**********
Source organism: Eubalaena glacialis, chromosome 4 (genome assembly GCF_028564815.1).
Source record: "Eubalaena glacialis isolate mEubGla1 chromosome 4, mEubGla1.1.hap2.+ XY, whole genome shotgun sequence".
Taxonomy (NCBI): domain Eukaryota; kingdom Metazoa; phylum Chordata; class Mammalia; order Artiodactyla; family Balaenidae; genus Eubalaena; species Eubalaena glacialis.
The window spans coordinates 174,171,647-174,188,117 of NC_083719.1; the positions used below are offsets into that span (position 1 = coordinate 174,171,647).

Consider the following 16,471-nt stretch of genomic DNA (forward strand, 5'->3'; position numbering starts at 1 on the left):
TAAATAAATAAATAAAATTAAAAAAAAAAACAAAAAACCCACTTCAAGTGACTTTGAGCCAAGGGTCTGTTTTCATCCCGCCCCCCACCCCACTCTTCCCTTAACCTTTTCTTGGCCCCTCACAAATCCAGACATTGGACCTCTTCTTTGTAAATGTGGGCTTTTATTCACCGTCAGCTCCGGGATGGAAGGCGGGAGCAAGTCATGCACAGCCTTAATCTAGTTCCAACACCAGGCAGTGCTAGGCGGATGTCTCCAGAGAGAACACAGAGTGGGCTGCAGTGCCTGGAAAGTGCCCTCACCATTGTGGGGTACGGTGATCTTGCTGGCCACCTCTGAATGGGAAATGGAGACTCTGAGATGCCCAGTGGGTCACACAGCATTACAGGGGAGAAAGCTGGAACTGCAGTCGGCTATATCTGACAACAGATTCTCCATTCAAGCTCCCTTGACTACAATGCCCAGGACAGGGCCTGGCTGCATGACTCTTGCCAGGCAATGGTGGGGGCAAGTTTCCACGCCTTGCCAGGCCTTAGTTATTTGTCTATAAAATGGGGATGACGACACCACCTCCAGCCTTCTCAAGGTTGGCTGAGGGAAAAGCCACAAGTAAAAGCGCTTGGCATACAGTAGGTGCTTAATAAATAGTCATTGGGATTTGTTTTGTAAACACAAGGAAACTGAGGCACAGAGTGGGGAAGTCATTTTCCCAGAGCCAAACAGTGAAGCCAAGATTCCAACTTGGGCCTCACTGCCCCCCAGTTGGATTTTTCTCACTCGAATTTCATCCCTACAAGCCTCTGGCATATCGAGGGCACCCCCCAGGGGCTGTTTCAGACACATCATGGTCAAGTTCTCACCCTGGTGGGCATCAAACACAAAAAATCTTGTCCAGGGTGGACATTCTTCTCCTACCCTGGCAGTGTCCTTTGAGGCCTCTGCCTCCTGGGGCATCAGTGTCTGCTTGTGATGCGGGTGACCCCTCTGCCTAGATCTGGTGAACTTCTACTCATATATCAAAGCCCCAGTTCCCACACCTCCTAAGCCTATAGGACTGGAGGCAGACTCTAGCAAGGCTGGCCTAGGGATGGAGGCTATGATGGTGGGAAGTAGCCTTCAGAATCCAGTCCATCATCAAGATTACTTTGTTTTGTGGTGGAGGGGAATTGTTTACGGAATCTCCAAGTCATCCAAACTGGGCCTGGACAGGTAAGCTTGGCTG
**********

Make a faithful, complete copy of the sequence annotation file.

Source organism: Eubalaena glacialis, chromosome 4 (genome assembly GCF_028564815.1).
Source record: "Eubalaena glacialis isolate mEubGla1 chromosome 4, mEubGla1.1.hap2.+ XY, whole genome shotgun sequence".
Taxonomy (NCBI): domain Eukaryota; kingdom Metazoa; phylum Chordata; class Mammalia; order Artiodactyla; family Balaenidae; genus Eubalaena; species Eubalaena glacialis.
The window spans coordinates 174,171,647-174,188,117 of NC_083719.1; the positions used below are offsets into that span (position 1 = coordinate 174,171,647).

Consider the following 16,471-nt stretch of genomic DNA (forward strand, 5'->3'; position numbering starts at 1 on the left):
TAAATAAATAAATAAAATTAAAAAAAAAAACAAAAAACCCACTTCAAGTGACTTTGAGCCAAGGGTCTGTTTTCATCCCGCCCCCCACCCCACTCTTCCCTTAACCTTTTCTTGGCCCCTCACAAATCCAGACATTGGACCTCTTCTTTGTAAATGTGGGCTTTTATTCACCGTCAGCTCCGGGATGGAAGGCGGGAGCAAGTCATGCACAGCCTTAATCTAGTTCCAACACCAGGCAGTGCTAGGCGGATGTCTCCAGAGAGAACACAGAGTGGGCTGCAGTGCCTGGAAAGTGCCCTCACCATTGTGGGGTACGGTGATCTTGCTGGCCACCTCTGAATGGGAAATGGAGACTCTGAGATGCCCAGTGGGTCACACAGCATTACAGGGGAGAAAGCTGGAACTGCAGTCGGCTATATCTGACAACAGATTCTCCATTCAAGCTCCCTTGACTACAATGCCCAGGACAGGGCCTGGCTGCATGACTCTTGCCAGGCAATGGTGGGGGCAAGTTTCCACGCCTTGCCAGGCCTTAGTTATTTGTCTATAAAATGGGGATGACGACACCACCTCCAGCCTTCTCAAGGTTGGCTGAGGGAAAAGCCACAAGTAAAAGCGCTTGGCATACAGTAGGTGCTTAATAAATAGTCATTGGGATTTGTTTTGTAAACACAAGGAAACTGAGGCACAGAGTGGGGAAGTCATTTTCCCAGAGCCAAACAGTGAAGCCAAGATTCCAACTTGGGCCTCACTGCCCCCCAGTTGGATTTTTCTCACTCGAATTTCATCCCTACAAGCCTCTGGCATATCGAGGGCACCCCCCAGGGGCTGTTTCAGACACATCATGGTCAAGTTCTCACCCTGGTGGGCATCAAACACAAAAAATCTTGTCCAGGGTGGACATTCTTCTCCTACCCTGGCAGTGTCCTTTGAGGCCTCTGCCTCCTGGGGCATCAGTGTCTGCTTGTGATGCGGGTGACCCCTCTGCCTAGATCTGGTGAACTTCTACTCATATATCAAAGCCCCAGTTCCCACACCTCCTAAGCCTATAGGACTGGAGGCAGACTCTAGCAAGGCTGGCCTAGGGATGGAGGCTATGATGGTGGGAAGTAGCCTTCAGAATCCAGTCCATCATCAAGATTACTTTGTTTTGTGGTGGAGGGGAATTGTTTACGGAATCTCCAAGTCATCCAAACTGGGCCTGGACAGGTAAGCTTGGCTG